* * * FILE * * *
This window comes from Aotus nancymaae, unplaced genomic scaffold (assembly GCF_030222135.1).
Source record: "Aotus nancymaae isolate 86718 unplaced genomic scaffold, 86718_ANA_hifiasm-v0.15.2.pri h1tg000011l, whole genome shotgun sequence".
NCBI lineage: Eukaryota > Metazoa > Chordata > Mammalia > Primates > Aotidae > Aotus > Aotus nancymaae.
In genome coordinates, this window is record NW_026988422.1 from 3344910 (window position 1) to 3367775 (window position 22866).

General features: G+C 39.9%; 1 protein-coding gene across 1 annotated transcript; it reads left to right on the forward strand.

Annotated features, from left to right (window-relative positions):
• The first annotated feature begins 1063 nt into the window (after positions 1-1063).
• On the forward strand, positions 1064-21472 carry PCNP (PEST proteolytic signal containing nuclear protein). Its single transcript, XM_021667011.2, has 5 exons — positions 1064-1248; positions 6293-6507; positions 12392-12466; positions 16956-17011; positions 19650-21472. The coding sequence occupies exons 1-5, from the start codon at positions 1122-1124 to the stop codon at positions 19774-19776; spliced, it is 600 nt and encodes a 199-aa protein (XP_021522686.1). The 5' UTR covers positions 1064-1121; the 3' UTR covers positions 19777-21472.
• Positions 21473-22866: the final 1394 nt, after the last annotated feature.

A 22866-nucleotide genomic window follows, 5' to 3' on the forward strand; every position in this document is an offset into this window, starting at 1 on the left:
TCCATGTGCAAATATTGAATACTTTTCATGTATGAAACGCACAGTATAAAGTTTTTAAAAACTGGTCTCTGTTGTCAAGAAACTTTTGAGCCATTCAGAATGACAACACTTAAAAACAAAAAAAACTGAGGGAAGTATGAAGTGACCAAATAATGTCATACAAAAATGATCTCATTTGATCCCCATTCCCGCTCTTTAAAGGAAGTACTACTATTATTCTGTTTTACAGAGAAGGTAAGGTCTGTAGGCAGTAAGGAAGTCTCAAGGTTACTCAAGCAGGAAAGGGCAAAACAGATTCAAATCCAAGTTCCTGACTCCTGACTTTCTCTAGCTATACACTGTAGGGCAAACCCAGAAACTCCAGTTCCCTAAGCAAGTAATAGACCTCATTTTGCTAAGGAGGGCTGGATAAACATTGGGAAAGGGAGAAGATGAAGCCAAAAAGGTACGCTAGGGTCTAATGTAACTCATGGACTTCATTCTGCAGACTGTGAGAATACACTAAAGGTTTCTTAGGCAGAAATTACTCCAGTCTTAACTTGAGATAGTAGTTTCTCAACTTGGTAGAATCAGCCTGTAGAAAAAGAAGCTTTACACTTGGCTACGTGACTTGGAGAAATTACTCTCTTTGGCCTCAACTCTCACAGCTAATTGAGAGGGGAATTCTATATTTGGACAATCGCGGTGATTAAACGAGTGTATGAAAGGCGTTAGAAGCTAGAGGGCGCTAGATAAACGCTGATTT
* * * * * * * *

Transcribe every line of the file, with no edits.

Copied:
This window comes from Aotus nancymaae, unplaced genomic scaffold (assembly GCF_030222135.1).
Source record: "Aotus nancymaae isolate 86718 unplaced genomic scaffold, 86718_ANA_hifiasm-v0.15.2.pri h1tg000011l, whole genome shotgun sequence".
NCBI lineage: Eukaryota > Metazoa > Chordata > Mammalia > Primates > Aotidae > Aotus > Aotus nancymaae.
In genome coordinates, this window is record NW_026988422.1 from 3344910 (window position 1) to 3367775 (window position 22866).

General features: G+C 39.9%; 1 protein-coding gene across 1 annotated transcript; it reads left to right on the forward strand.

Annotated features, from left to right (window-relative positions):
• The first annotated feature begins 1063 nt into the window (after positions 1-1063).
• On the forward strand, positions 1064-21472 carry PCNP (PEST proteolytic signal containing nuclear protein). Its single transcript, XM_021667011.2, has 5 exons — positions 1064-1248; positions 6293-6507; positions 12392-12466; positions 16956-17011; positions 19650-21472. The coding sequence occupies exons 1-5, from the start codon at positions 1122-1124 to the stop codon at positions 19774-19776; spliced, it is 600 nt and encodes a 199-aa protein (XP_021522686.1). The 5' UTR covers positions 1064-1121; the 3' UTR covers positions 19777-21472.
• Positions 21473-22866: the final 1394 nt, after the last annotated feature.

A 22866-nucleotide genomic window follows, 5' to 3' on the forward strand; every position in this document is an offset into this window, starting at 1 on the left:
TCCATGTGCAAATATTGAATACTTTTCATGTATGAAACGCACAGTATAAAGTTTTTAAAAACTGGTCTCTGTTGTCAAGAAACTTTTGAGCCATTCAGAATGACAACACTTAAAAACAAAAAAAACTGAGGGAAGTATGAAGTGACCAAATAATGTCATACAAAAATGATCTCATTTGATCCCCATTCCCGCTCTTTAAAGGAAGTACTACTATTATTCTGTTTTACAGAGAAGGTAAGGTCTGTAGGCAGTAAGGAAGTCTCAAGGTTACTCAAGCAGGAAAGGGCAAAACAGATTCAAATCCAAGTTCCTGACTCCTGACTTTCTCTAGCTATACACTGTAGGGCAAACCCAGAAACTCCAGTTCCCTAAGCAAGTAATAGACCTCATTTTGCTAAGGAGGGCTGGATAAACATTGGGAAAGGGAGAAGATGAAGCCAAAAAGGTACGCTAGGGTCTAATGTAACTCATGGACTTCATTCTGCAGACTGTGAGAATACACTAAAGGTTTCTTAGGCAGAAATTACTCCAGTCTTAACTTGAGATAGTAGTTTCTCAACTTGGTAGAATCAGCCTGTAGAAAAAGAAGCTTTACACTTGGCTACGTGACTTGGAGAAATTACTCTCTTTGGCCTCAACTCTCACAGCTAATTGAGAGGGGAATTCTATATTTGGACAATCGCGGTGATTAAACGAGTGTATGAAAGGCGTTAGAAGCTAGAGGGCGCTAGATAAACGCTGATTT